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    19.09.2022

    Cecilia Müller Torbrand, Chief Executive Officer , Maritime Anti-Corruption Network (MACN)

    Tackling Corruption in the Maritime Industry

    Corruption is no longer solely a local or siloed problem for companies as fines alongside hefty enforcement mechanisms now reach head offices as well as senior management. Anti-corruption enforcement has developed into an area of foreign policy with far-reaching consequences for companies and senior executives. The maritime industry in particular is exposed to corruption risk. Every day, vessels and cargos enter ports where operational processes involve numerous stakeholders across several jurisdictions, resulting in multiple interactions with government officials. This provides fertile ground for corruption where multiple government officials enjoy broad discretionary powers. Hence, corruption poses a severe threat to issues pertaining safety, security and investor relations.

      25.08.2022

      Susanne Justesen, Project Director, Human Sustainability, Global Maritime Forum

      Siyuan Qin, Project Assistant, Global Maritime Forum

      Young maritime leaders determined to see the industry improve its approach to human sustainability

      In April 2022, Global Maritime Forum called for young professionals across the global maritime industry to participate in this year’s Future Maritime Leaders essay competition. We asked them how the maritime industry may significantly improve its approach to human sustainability and what issues and challenges need to be addressed before 2030.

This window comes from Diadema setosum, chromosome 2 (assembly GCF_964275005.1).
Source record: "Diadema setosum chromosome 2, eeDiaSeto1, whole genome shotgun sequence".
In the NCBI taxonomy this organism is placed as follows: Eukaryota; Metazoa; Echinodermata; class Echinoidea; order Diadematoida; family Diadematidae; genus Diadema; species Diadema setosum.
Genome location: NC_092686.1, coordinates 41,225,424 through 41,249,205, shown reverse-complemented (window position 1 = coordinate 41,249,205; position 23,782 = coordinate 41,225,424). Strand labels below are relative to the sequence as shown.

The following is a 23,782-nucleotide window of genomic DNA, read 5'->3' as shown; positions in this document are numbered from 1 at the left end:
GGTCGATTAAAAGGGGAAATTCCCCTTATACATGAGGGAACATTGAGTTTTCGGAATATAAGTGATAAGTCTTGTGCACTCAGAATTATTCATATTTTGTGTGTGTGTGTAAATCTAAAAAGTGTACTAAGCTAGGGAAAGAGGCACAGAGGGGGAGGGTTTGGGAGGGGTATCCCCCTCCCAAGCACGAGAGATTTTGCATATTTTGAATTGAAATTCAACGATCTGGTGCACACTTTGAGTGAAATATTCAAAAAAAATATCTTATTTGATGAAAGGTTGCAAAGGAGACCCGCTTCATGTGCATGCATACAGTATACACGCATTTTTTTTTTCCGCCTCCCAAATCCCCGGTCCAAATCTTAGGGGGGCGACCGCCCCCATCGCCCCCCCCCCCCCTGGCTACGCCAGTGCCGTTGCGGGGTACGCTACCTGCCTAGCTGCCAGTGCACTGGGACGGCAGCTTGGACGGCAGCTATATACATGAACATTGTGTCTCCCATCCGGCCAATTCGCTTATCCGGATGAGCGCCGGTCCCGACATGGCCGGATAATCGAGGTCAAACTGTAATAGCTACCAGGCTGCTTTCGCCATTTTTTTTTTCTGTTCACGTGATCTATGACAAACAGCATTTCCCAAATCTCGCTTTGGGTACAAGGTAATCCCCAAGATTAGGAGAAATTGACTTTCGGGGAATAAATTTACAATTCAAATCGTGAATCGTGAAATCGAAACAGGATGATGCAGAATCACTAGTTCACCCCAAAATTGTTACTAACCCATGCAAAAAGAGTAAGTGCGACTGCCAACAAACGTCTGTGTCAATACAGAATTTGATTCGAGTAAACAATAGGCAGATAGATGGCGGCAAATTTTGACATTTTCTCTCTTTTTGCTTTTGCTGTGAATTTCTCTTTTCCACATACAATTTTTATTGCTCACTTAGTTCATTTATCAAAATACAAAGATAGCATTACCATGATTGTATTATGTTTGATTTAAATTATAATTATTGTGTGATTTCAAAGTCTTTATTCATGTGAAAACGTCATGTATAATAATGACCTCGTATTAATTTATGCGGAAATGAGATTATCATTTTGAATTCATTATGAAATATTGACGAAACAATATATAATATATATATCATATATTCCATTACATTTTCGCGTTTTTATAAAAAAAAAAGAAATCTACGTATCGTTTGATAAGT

25.08.2022

      Apurva Chaubal, Future Maritime Leaders Essay Competition winner,

      Mental Health & Inclusion: Prioritizing the Need for Awareness & Training

      Apurva Chaubal, the winner of the Future Maritime Leaders essay competition, addresses seafarers’ concerns on long work hours, low pay, loneliness, and mental health.  In her essay she discusses how seafaring can be restored as one of the most prestigious careers worldwide.

      25.08.2022

      James Helliwell, Future Maritime Leaders Essay Competition winner,

      Future fuels must be safe to seafarers!

      James Helliwell, the winner of the Future Maritime Leaders essay competition, underlines the need to put human sustainability and seafarer safety at the forefront before introducing new zero emission fuels which bring new safety risks.

      25.08.2022

      Shaharaj Ahmed, Future Maritime Leaders Essay Competition winner,

      Cultivating Humane Labour Practices in the Maritime Industry

      Shaharaj Ahmed, the winner of the Future Maritime Leaders essay competition, argues that enforcing humane labour practices is the maritime industry’s most critical human sustainability issue. In his essay he focuses on seafarers’ long working hours and low payment issues.

      25.08.2022

      Green Corridors: Definitions and Approaches